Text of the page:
A Muslim women's group is expected to tell a public forum tonight that the burqa is not a requirement in Islam and it is "an affront to human dignity" for women to be forced to wear it.
This month, a Saudi Arabian student was left crying on an Auckland street when a bus driver refused to let her board because she was wearing a Muslim veil, which she refused to remove.
This brought a call from Prime Minister John Key for New Zealanders to respect the beliefs of others, and for women not to be discriminated against because they wear the burqa.
But the Sisters in Islam say Islam has no laws making wearing of the full veil compulsory.
The Malaysian-based group's acting executive director, Ratna Osman, is the main speaker at the "Muslim Women Rights is Human Rights" forum at AUT University tonight.
The group's founder, Zainah Anwar, said on its website: "I find the burqa really disturbing.
"There is enough literature to show that the face veil is not a requirement in Islam.
"In a conservative, patriarchal Muslim context, face veiling really symbolises women's invisibility and inferior status.
"That a woman should not be seen and heard, and should she venture into the public space she must be as invisible as possible, is an affront to human dignity."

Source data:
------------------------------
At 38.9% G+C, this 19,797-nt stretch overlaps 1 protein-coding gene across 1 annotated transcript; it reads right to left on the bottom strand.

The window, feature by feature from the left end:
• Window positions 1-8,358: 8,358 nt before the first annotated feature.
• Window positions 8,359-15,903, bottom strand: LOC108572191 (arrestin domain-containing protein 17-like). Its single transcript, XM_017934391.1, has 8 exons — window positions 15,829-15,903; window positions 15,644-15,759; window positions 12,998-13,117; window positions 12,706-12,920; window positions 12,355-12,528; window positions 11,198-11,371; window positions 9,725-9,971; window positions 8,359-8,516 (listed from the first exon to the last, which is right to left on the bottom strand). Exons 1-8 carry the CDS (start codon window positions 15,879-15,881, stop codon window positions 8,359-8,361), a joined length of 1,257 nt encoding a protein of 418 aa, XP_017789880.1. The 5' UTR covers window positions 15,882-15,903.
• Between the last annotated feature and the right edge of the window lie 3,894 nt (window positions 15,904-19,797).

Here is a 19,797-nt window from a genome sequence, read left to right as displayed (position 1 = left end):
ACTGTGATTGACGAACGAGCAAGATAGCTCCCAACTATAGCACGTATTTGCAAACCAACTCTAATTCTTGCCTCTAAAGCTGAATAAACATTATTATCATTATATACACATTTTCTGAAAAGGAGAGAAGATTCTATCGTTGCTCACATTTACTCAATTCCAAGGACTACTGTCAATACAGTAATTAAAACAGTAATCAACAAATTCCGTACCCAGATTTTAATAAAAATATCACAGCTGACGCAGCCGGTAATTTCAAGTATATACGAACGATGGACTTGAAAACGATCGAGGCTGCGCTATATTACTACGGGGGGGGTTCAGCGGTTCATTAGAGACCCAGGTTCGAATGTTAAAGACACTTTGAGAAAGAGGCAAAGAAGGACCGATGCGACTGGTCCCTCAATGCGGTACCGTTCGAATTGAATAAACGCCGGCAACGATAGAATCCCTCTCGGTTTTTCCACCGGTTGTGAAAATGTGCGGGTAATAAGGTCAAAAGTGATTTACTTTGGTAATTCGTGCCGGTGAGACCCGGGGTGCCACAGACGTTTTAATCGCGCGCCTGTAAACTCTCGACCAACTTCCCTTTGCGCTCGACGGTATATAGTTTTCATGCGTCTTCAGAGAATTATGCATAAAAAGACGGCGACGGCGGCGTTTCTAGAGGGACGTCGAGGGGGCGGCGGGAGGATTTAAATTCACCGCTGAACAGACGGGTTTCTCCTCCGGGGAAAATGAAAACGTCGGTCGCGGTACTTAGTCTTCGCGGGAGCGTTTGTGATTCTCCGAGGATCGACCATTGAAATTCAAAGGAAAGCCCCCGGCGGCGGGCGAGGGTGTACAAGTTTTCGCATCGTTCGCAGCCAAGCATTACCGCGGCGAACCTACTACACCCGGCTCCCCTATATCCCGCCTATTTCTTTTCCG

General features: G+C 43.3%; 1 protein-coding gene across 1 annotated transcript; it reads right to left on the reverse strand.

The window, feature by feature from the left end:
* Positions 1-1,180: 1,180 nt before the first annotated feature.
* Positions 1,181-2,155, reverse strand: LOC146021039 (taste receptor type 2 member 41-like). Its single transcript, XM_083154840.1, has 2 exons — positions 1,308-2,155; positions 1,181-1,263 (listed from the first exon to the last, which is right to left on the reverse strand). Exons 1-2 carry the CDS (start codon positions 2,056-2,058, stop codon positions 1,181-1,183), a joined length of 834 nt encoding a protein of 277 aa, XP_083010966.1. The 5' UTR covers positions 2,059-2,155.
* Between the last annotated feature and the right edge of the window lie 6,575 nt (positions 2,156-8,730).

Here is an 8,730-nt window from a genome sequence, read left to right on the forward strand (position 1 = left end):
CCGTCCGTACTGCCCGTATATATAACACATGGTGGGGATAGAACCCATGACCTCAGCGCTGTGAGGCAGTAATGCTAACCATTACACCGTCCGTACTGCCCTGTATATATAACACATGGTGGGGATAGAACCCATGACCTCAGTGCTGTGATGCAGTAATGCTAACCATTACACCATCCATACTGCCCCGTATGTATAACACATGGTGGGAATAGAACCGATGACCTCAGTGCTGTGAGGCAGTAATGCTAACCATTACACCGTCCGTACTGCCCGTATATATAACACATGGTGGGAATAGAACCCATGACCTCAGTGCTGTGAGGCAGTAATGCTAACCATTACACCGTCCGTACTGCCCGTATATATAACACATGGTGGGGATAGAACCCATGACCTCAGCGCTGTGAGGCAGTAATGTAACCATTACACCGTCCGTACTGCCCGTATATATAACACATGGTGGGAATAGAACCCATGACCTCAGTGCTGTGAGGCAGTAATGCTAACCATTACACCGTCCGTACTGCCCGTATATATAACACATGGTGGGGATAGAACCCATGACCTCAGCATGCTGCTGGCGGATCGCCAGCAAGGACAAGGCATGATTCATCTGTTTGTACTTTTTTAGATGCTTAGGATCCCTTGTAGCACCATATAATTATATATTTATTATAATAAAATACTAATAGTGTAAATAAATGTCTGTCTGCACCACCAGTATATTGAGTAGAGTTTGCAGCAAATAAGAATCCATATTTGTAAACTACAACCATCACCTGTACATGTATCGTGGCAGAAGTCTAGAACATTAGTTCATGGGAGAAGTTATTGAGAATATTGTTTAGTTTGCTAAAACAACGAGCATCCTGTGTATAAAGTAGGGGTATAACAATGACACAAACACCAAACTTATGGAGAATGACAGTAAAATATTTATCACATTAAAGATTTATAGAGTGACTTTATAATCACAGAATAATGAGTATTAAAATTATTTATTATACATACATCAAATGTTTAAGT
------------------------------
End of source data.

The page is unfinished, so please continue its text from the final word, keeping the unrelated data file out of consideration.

Ms Anwar said the burqa also put pressure on other Muslim, as it set a standard that "a good Muslim woman is someone who is covered from head to toe".
The view was supported by the head of Islamic studies at the University of Auckland, Zain Ali.
He said the burqa was more a cultural requirement than an Islamic one.
"The Islamic requirement is for modest dressing, but what has happened in many parts of the Muslim world is that the burqa has been accepted as a norm for that modest dressing," Mr Ali said.
"But the burqa is almost dehumanising and it robs the personality and the ability of someone to express themselves."
However Malaysian businessman Zulkifli Hamzah, who is in Auckland to help set up a Muslim "Obedient Wives Club" branch, said followers of Islam understood "women and men are not equals".
"Everything has a structure and for a Muslim, the man is seen as the leader of the family or household.
"If a woman is told to wear a burqa or hijab so she does not tempt other men, then she should obey.
"The issue is not whether it is a cultural law or religious law, it is the husband's law."
The club's founders, Malaysian-based business group Global Ikhwan, support polygamy, and claim their moral attitude is in line with Islamic teachings for building strong families.
The club encourages women to submit to their husbands and meet all their sexual needs because it believes sexually fulfilled men are less likely to stray so marriages are less likely to break down.
It claims a worldwide membership of about 1000.
The Federation of Islamic Associations of New Zealand said it did not support the movement and that the club's views were "interpretation of Islam to the extreme".